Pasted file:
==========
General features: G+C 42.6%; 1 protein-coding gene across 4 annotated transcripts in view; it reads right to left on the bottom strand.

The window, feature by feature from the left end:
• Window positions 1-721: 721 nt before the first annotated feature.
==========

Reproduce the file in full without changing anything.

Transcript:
General features: G+C 42.6%; 1 protein-coding gene across 4 annotated transcripts in view; it reads right to left on the bottom strand.

The window, feature by feature from the left end:
• Window positions 1-721: 721 nt before the first annotated feature.